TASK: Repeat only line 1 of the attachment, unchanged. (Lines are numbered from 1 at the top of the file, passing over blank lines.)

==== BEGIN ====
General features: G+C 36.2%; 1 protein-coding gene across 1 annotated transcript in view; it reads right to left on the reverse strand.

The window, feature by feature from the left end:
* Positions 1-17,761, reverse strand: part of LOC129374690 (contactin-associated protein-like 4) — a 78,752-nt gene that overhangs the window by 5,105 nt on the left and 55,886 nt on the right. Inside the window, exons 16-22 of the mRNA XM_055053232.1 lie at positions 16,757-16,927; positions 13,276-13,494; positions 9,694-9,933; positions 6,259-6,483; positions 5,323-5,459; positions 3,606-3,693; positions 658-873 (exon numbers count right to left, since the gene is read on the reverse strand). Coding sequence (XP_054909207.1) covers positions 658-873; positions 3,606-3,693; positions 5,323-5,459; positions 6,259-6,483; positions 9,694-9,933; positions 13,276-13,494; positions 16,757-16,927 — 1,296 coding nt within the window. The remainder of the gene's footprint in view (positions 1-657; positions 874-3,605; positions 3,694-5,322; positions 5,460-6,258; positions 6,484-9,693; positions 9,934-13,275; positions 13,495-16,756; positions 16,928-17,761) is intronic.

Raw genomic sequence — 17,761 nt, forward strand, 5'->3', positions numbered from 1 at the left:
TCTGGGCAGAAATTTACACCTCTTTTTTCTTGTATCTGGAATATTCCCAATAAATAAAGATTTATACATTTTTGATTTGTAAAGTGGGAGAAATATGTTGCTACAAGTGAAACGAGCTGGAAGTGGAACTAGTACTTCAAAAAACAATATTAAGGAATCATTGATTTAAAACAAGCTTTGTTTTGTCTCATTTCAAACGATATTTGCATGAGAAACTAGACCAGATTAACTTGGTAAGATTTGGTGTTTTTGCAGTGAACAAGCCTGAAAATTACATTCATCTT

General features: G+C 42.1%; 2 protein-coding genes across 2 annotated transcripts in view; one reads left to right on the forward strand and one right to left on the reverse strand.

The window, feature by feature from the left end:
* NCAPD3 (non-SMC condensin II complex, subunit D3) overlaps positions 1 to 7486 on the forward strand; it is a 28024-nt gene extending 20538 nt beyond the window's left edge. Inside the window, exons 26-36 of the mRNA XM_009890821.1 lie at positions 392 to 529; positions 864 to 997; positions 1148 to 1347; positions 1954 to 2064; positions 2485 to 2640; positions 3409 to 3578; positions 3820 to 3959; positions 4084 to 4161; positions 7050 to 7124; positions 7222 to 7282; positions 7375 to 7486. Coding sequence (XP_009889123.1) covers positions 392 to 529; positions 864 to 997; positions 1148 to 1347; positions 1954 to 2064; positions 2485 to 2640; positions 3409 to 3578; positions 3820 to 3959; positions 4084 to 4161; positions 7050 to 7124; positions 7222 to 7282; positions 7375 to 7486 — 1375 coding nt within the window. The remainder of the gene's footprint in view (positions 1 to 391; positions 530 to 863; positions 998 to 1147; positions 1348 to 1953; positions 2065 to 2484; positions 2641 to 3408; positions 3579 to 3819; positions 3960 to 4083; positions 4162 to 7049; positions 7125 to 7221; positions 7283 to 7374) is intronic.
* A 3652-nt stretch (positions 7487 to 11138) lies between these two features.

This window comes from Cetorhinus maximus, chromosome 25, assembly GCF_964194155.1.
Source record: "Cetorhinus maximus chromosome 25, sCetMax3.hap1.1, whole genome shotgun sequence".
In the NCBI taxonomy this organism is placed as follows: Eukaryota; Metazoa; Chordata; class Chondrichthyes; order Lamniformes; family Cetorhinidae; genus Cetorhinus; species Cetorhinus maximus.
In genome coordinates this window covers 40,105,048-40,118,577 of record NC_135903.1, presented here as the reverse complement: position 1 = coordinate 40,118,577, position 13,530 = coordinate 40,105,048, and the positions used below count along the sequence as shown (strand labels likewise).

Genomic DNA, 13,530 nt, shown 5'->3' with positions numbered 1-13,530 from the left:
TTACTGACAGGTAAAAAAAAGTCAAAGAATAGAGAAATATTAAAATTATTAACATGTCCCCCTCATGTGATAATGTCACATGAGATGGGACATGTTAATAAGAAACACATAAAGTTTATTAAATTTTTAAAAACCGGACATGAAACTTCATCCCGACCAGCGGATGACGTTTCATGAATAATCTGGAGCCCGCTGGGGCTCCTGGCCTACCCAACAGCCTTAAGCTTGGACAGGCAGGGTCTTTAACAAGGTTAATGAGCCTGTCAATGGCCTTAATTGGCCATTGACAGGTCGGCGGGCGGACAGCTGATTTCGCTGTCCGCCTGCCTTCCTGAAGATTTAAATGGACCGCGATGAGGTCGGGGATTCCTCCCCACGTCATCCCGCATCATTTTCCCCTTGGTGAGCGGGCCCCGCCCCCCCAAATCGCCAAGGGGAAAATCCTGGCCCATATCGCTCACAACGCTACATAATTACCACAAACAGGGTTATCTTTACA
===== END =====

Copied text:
General features: G+C 36.2%; 1 protein-coding gene across 1 annotated transcript in view; it reads right to left on the reverse strand.